Amtrak loses patience (finally)

Posted by Fred Frailey
on Tuesday, November 18, 2014

About time, I say.

During an interview with D.J. Stadtler, Amtrak’s VP operations, for a story to appear in the January issue of Trains, I asked why Amtrak hadn’t taken Norfolk Southern and CSX Transportation to court over their mishandling of the Capitol Limited and Lake Shore Limited, “court” of course being the Surface Transportation Board. Congress in 2008 gave Amtrak the right to seek damages for repeated and inordinate delays. Stadtler hemmed and hawed a few seconds and said it takes an enormous amount of time to amass a legal case that can withstand scrutiny. What he couldn’t say was, wait a few weeks.

Yesterday Amtrak’s hired guns from the DC law firm of Nossaman LLP, including former STB chairman Linda J. Morgan, filed a complaint with the STB, asking the board to investigate the two railroads’ handling of the Capitol Limited, which operates over CSX between Washington and Pittsburgh and on NS between Pittsburgh and Chicago. Amtrak is asking the STB for monetary awards “and other relief it determines to be reasonable and appropriate.”

Much as I respect the two railroads, Amtrak’s call for accountability is long overdue. Readers of this blog know I’ve obsessed at the poor handling of this train and the New York City-Chicago Lake Shore Limited all year. The dispatching by Norfolk Southern has been especially egregious.

The Passenger Rail Investment and Improvement Act of 2008, in Section 213, handed Amtrak a powerful weapon: Whenever a train averages less than 80 percent on time over two consecutive quarters, the legislation said, Amtrak can seek damages from the STB. The Capitol arrived in Chicago and Washington within 30 minutes of its scheduled time 2.7 percent and 33.6 percent in the quarters ending September 30 and June 30, respectively. In fact, the Capitol hasn’t hit the 80 percent level since the January-March 2013 quarter.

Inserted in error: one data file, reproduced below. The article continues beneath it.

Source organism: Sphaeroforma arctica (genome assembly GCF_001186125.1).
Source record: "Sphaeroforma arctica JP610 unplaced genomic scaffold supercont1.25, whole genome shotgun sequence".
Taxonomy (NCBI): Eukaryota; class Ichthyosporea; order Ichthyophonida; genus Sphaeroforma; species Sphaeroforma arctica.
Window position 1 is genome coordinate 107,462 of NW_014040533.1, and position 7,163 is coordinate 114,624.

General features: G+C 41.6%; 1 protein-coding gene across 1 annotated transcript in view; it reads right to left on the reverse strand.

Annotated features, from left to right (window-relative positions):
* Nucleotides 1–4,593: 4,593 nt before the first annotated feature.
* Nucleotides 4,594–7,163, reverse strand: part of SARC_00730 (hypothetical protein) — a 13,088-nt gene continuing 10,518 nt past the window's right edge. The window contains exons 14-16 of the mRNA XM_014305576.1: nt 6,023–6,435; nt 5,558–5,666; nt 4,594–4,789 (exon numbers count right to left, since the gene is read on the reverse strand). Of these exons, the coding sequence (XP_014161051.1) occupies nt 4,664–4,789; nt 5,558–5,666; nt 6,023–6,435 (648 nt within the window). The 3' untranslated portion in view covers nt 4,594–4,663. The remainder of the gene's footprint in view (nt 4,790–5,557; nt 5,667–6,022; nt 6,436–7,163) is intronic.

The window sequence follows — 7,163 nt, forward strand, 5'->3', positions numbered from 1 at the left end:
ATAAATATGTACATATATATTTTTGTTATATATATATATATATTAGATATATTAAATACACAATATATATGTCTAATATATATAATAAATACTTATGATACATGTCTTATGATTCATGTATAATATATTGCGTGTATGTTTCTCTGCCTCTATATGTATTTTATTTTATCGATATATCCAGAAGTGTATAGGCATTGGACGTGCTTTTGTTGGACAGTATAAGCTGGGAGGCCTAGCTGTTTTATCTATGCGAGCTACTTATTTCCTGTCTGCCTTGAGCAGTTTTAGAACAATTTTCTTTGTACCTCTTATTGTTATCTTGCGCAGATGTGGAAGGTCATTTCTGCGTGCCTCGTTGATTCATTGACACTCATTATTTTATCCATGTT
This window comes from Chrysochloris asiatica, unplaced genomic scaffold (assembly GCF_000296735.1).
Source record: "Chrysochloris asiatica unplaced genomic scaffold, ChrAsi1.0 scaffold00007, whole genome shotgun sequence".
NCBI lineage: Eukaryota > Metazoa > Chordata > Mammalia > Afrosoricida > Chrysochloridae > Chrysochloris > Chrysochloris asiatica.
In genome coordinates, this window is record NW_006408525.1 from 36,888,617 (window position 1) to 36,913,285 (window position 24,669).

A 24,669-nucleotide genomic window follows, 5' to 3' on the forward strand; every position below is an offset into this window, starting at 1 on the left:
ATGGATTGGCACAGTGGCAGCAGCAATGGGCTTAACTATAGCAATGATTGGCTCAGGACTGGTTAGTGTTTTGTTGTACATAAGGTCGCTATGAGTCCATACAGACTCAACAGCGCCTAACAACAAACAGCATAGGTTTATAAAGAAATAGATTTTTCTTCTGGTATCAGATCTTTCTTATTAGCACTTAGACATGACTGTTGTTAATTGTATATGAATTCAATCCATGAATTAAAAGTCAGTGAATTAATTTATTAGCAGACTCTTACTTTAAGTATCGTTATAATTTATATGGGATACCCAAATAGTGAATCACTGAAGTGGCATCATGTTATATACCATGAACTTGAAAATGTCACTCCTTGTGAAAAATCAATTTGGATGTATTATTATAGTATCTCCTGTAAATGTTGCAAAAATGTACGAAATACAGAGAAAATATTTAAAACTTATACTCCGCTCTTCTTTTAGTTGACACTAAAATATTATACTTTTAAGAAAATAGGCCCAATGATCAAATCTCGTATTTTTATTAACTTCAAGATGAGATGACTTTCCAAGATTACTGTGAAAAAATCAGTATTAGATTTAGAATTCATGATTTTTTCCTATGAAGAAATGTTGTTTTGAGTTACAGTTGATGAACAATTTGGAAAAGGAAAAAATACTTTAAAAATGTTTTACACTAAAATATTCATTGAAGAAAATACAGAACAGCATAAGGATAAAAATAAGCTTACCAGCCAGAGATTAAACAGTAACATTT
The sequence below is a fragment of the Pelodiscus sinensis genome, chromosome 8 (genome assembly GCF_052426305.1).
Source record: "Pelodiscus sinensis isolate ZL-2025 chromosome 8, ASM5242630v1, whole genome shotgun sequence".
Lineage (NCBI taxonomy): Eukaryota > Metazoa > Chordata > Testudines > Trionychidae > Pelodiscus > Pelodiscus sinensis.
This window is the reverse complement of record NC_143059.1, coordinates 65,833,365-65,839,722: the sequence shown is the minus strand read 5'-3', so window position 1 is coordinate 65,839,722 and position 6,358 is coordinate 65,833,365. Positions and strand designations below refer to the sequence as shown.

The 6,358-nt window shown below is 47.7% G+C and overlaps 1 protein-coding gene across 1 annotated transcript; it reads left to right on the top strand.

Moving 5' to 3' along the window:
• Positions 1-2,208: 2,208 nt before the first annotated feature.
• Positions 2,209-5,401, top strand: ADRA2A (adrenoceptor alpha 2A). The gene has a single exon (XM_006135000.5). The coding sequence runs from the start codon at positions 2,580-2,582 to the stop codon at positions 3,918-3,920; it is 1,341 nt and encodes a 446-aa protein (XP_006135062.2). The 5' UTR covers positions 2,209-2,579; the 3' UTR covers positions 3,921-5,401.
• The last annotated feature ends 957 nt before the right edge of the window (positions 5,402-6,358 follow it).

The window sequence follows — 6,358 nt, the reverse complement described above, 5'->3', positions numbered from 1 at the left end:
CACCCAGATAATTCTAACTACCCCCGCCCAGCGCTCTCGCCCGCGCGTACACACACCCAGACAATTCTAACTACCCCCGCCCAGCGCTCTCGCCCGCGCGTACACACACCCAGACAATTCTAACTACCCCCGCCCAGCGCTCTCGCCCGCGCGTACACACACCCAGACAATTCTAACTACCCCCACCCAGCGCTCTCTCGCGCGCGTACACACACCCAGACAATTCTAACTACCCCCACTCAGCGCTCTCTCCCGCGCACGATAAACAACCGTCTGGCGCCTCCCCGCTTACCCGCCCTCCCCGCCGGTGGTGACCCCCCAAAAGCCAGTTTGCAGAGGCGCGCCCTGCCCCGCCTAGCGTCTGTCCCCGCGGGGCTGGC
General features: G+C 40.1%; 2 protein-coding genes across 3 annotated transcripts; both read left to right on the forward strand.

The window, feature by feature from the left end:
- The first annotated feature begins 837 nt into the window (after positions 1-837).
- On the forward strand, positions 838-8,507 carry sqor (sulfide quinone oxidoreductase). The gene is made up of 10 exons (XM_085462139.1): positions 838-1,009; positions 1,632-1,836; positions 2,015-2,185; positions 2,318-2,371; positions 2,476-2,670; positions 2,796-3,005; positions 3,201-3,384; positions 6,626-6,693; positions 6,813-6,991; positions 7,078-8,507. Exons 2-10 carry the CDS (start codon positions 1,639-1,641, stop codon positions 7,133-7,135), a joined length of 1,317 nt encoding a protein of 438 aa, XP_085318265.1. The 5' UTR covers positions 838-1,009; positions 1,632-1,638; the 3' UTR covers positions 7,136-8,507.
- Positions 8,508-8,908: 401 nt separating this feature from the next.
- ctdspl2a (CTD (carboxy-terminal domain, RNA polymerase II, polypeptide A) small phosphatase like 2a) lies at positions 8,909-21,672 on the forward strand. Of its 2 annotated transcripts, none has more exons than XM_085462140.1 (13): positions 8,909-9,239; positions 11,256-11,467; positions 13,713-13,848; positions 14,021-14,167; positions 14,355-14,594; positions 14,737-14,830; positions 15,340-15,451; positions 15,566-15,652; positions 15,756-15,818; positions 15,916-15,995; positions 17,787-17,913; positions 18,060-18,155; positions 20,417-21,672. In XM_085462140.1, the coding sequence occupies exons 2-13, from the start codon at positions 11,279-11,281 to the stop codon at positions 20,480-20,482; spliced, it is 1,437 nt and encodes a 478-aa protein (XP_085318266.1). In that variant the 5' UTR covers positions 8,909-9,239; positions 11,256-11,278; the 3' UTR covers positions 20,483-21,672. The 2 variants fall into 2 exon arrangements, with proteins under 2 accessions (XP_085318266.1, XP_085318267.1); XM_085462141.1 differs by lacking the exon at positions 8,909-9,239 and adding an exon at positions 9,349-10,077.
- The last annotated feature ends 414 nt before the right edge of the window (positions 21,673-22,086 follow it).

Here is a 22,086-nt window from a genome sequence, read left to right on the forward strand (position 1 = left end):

I suspect Amtrak did this to maintain any credibility with its host railroads and its passengers aboard the Capitol. I say this because sizable damages are going to hard to substantiate. True, Amtrak paid a lot of hotel bills in Chicago for missed connections. But for the past two quarters, from April through September, ridership of the Capitol Limited actually increased over the same months of 2013, 129,394 passengers this year versus 125,691 last year. In that same period of this year, ridership also exceeded what Amtrak expected, or budgeted, by 3,253 riders. However, ticket revenue for the last two quarters fell $441,000 below last year and $693,000 below Amtrak’s budget. But either number is probably less than Ms. Morgan’s three-person legal team from Hossaman will ultimately bill Amtrak for slogging this through the STB.

Yes, slog. This is the second such case Amtrak has filed under PRIIA Section 213. In 2012 it took Canadian National to task over unacceptable delays to the Illini and Saluki between Chicago and Carbondale, Ill. More than two years later, CN and Amtrak are still in the early stages. You get a flavor of the proceeding’s endless corridors of inquiry from this recent filing by Amtrak’s attorneys, the same Nossaman lawyers: “Any discovery directed by a Board decision on CN’s Second Motion to Compel Production and CN’s Appeal of the Board’s decision on CN’s first Motion to Compel can be produced once the Board issues its decisions on those Motions.” That’s correct, the case isn’t close to being argued because both sides are still busy collecting evidence from each other.

Section 213 is obviously not a weapon to be used lightly. As we are seeing in the CN case, resolution can take years, and the STB is always free to side with the freight railroad. And Joe Boardman, Amtrak’s president, has no appetite to pick fights with his host railroads. On the other hand, the long distance name trains this year got slaughtered, and a continuation of this pattern into 2015 and perhaps beyond would clearly ruin the long-distance franchise. I would be surprised if more such cases, involving the Lake Shore, Empire Builder and California Zephyr in particular, were not in the works.

So yes, about time. — Fred W. Frailey

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